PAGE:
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Rep. Dan Bishop (R-N.C.) threatened on May 30 to seek an end to Kevin McCarthy’s tenure as speaker of the House were he to go through with his debt ceiling agreement with President Joe Biden.
Bishop is the first one to make this threat.
It only takes one member of Congress to file a motion to vacate the chair, forcing a vote on whether to strip McCarthy of the gavel. This rule was one of the concessions McCarthy made in January in order to win the speaker’s race after 15 rounds of voting.
“It is inescapable to me. I think it’s got to be done,” Bishop told journalists after a press conference where he and some of his fellow members of the hardline Freedom Caucus railed against the deal, which was reached over the weekend.
Bishop, however, did not say whether he would actually file a motion to vacate the chair and said he would not do such a thing by himself.
“I don’t make single decisions like that alone,” he said. “And so it depends on what the members who have courage [do].”
When asked by The Epoch Times for his reaction to Bishop’s threat, McCarthy seemed unfazed.
“Everybody has a right to do whatever they want,” he said.
During the press conference, in response to a question from The Epoch Times, Rep. Scott Perry (R-Pa.), the chairman of the Freedom Caucus, would not say whether he would file a motion to vacate the chair.
“For me, I’m focused on defeating this bill,” he said.
The deal has come under fire from both conservative Republicans and progressive Democrats.
Freedom Caucus members blasted the deal as not sufficiently cutting spending in addition to levying other criticisms.
Some Freedom Caucus members slammed the deal as largely leaving Biden’s agenda—from the IRS to green energy subsidies—in place. Perry warned that the debt could increase by at least $4 trillion.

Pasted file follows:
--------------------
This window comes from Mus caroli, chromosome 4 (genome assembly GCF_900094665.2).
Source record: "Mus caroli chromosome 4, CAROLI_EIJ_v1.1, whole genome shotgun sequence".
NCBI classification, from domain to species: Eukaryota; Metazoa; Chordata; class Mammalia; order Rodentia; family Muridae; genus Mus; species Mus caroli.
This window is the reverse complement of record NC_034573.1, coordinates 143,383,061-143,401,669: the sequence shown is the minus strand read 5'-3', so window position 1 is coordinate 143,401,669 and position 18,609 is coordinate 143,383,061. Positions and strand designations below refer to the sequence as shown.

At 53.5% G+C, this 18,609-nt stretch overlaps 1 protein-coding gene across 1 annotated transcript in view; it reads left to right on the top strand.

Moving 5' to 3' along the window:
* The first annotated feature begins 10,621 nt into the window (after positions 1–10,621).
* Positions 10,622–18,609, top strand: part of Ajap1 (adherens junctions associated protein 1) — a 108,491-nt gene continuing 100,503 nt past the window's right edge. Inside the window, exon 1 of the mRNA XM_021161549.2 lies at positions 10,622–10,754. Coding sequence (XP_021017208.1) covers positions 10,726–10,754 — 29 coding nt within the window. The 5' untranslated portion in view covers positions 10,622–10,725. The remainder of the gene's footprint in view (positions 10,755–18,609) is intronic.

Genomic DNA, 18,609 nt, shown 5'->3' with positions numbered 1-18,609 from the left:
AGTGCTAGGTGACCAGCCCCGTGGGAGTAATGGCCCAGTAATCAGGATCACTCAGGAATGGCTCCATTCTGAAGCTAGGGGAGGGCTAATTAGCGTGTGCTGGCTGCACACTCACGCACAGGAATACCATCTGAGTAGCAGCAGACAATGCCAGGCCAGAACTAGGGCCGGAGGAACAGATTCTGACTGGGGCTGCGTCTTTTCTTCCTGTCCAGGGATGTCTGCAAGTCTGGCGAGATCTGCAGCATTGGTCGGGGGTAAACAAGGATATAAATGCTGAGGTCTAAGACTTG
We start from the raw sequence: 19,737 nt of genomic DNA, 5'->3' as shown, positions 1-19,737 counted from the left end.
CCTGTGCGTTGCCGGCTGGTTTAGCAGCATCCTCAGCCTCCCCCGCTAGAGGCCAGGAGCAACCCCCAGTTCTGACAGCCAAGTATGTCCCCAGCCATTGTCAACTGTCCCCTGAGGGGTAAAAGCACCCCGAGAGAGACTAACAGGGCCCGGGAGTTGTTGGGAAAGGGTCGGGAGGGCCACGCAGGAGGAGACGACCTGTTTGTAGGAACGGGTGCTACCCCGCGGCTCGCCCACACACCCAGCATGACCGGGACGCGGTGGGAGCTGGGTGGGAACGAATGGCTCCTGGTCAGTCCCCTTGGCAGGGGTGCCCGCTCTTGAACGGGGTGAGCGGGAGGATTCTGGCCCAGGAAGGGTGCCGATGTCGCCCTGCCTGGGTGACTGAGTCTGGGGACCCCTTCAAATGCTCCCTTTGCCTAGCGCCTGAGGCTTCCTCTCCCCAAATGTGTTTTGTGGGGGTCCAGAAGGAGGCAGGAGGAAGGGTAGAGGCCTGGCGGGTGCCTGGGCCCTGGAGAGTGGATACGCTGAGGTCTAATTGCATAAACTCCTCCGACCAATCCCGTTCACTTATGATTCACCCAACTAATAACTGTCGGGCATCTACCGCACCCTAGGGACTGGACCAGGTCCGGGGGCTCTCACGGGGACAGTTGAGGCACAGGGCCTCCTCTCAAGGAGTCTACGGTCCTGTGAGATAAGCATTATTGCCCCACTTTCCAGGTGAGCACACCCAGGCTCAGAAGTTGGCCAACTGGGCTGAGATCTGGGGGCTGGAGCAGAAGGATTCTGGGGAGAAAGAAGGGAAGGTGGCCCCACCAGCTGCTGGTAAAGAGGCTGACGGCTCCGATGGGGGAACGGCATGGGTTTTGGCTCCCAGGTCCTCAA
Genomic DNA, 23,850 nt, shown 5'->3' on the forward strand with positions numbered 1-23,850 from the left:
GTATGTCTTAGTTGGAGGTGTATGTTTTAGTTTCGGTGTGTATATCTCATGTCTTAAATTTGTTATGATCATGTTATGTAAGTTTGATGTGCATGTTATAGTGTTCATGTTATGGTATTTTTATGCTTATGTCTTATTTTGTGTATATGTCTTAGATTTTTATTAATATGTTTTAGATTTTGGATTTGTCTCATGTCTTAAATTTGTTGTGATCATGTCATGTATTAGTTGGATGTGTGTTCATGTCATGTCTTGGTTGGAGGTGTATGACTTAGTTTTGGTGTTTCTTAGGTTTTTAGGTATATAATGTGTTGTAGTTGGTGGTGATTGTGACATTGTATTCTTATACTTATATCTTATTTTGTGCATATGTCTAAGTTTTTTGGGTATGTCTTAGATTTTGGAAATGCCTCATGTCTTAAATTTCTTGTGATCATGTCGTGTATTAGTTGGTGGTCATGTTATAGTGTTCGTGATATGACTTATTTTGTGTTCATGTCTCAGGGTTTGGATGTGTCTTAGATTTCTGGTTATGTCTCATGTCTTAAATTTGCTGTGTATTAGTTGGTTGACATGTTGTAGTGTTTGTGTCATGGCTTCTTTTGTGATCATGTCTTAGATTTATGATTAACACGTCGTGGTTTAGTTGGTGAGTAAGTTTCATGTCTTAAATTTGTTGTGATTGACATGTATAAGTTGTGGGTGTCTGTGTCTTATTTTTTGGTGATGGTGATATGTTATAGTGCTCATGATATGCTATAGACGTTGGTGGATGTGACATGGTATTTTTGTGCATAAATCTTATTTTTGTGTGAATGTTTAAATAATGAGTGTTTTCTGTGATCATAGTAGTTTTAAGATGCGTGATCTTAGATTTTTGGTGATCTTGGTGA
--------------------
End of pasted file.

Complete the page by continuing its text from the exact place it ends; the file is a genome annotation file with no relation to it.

The debt ceiling deal runs through Jan. 5, 2025, just 15 days before the inauguration of a new president or the second inauguration of Biden were he to win reelection. That date, though, is two days after the 119th Congress begins.
Progressives, meanwhile, have expressed concerns with the welfare reforms in the deal that increase work requirements. The work requirements for SNAP would apply to those up to the age of 54, up from the current age limit of 49. The Congressional Progressive Caucus has yet to formally say whether it supports or opposes the debt ceiling agreement.
“Based on what we know, and with very little time before an expected vote, I have serious concerns that reflect the concerns of my district,” said Rep. Delia Ramirez (D-Ill.) in a statement before the release of the debt limit bill. “The inclusion of work requirements for SNAP and TANF is not going to make a transformative difference in our debt but will forever change the lives of many American families who are already struggling.”
The House is scheduled to take up the debt ceiling bill on the evening of May 31. If it passes, it will go to the Senate before going to Biden’s desk for his signature.